Great links for the weekend!

I’m currently sat with the cat on my lap.  A few days ago we realised that he must have been in a fight with someone (a someone with claws).  That or he took on an unusually prickly bush.  He’s got a big gouge just below his left ear – fortunately not near his eye but it looks nasty all the same.

It’s scabbed over and seems to be healing well, however it seems to have dented his pride a bit.  This cat that is usually so ruthless with his claws and teeth and only sits on laps on his own terms is suddenly desperate to curl up on a lap wherever and whenever he can locate one, you just need to stop still for a micro-second and he starts trying to climb on and curl up.  Not only that but he’s allowing far more stroking, tickling and close inspection of his ear than I would generally expect. 

He’s definitely feeling a bit bruised although whether his owners have also put him on antibiotics which are making him a bit woozy it is hard to tell.

It’s really making me feel rather motherly towards him…  But enough of this soppiness, you didn’t come here to read about that.  You came to find out what crazy batch of links I’ve managed to unearth for you this week.

  • I’ll kick off with a reminder to those in the UK who are interested that applications for volunteering at the 2012 Olympics in London opened on 15 September.  If you are interested in volunteering then you can find the necessary information on the website.
  • Moving onto the real links for the week, let’s go straight in at the deep end.  I take my fish oil, glucosamine condroitin and Vitamin D daily and am certain that they do everything I need but that’s been thrown into question (or at least the glucosamine bit has).  Scientists in Switzerland are now saying that they don’t think glucosamine condroitin has a beneficial effect on osteoarthritis of the hip or knee joint.  Watch this space to see where they go from here.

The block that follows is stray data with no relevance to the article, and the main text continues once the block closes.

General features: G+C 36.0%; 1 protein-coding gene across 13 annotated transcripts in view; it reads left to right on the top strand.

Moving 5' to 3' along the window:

• Are you pleased that you still fit into the same clothing size you were in a decade ago?  Women are generally aware that these days manufacturers are slowly changing the measurements that make up clothing sizes so that a size 10 is now quite a bit bigger than it was in the 1950s, but you would think that men’s clothes, measured in inches, would be safe from that.  Think again.  Someone has been out and measured clothes and found that they are rarely, if ever, the size they claim to be.  This might also explain why even men are never the same size in two consecutive shops.
  • I read a fascinating article this week showing the results of a study comparing the effects of 3 weeks bed rest to 30 years of aging.  The study seems to have been done well and suggests that 3 weeks of bed rest is far more detrimental to your health, although it can also be a state that people recover from.  But then, how different is bed rest to sitting in a chair at work, driving home, sitting in front of the TV and then heading to bed?  Plenty of people do that for far longer than 3 weeks.
  • If you are interested in the science of cravings then you may want to plough through this short, but incredibly technical, blog-post about the neural activity related to cravings and controlling them.  Fascinating stuff.
  • Staying on a similar theme, I’ve also found an article about how the munchies is connected to obesity.  It seems that gut health could affect our desire to have the munchies, therefore making us (a) obese and (b) desire more bad food which will affect our gut health, so yet another reason to maintain good gut health.
  • Now, for your entertainment, a scientific paper to explain to all of us (somewhat tongue-in-cheek) how to write a scientific paper of our own.  Looks easy, doesn’t it?
  • Anyone who’s read my blog in the last couple of weeks or who follows me on Twitter or Facebook will know that I do Krav Maga.  It’s not a martial art but it’s nature of kicking, punching and the odd throw while simulating real-life contact combat is often similar to martial arts.  I was therefore interested to see that a recent study suggests that martial arts may not be good for us.  The physiological and psychological stress of sparring creates a hormonal response which is catabolic.  Specifically, Testosterone goes down and cortisol goes up.  Something to keep an eye on I think.
  • I really liked this series of short videos of professional female tennis stars doing shots in slow motion.  It reveals the pure athleticism behind a single shot.
  • Did you, like me, sometimes just need someone to give you that kick to get you back to working hard in the gym.  It doesn’t happen often, but next time I might just go back and read a recent article by Tony Gentilcore which would have made me feel guilty even if I had only just left the weight’s room.

A friend of mine introduced me to Simon’s Cat pretty recently (thanks Jenny).  I really recommend going to the Simon’s Cat You Tube channel to see all the short films, but here are two of my favourites.

I hope you enjoy them.  I’m going to get back to looking after our friendly neighbourhood cat now and see if I can get him to cheer up back to Simon’s Cat levels of cheeriness.


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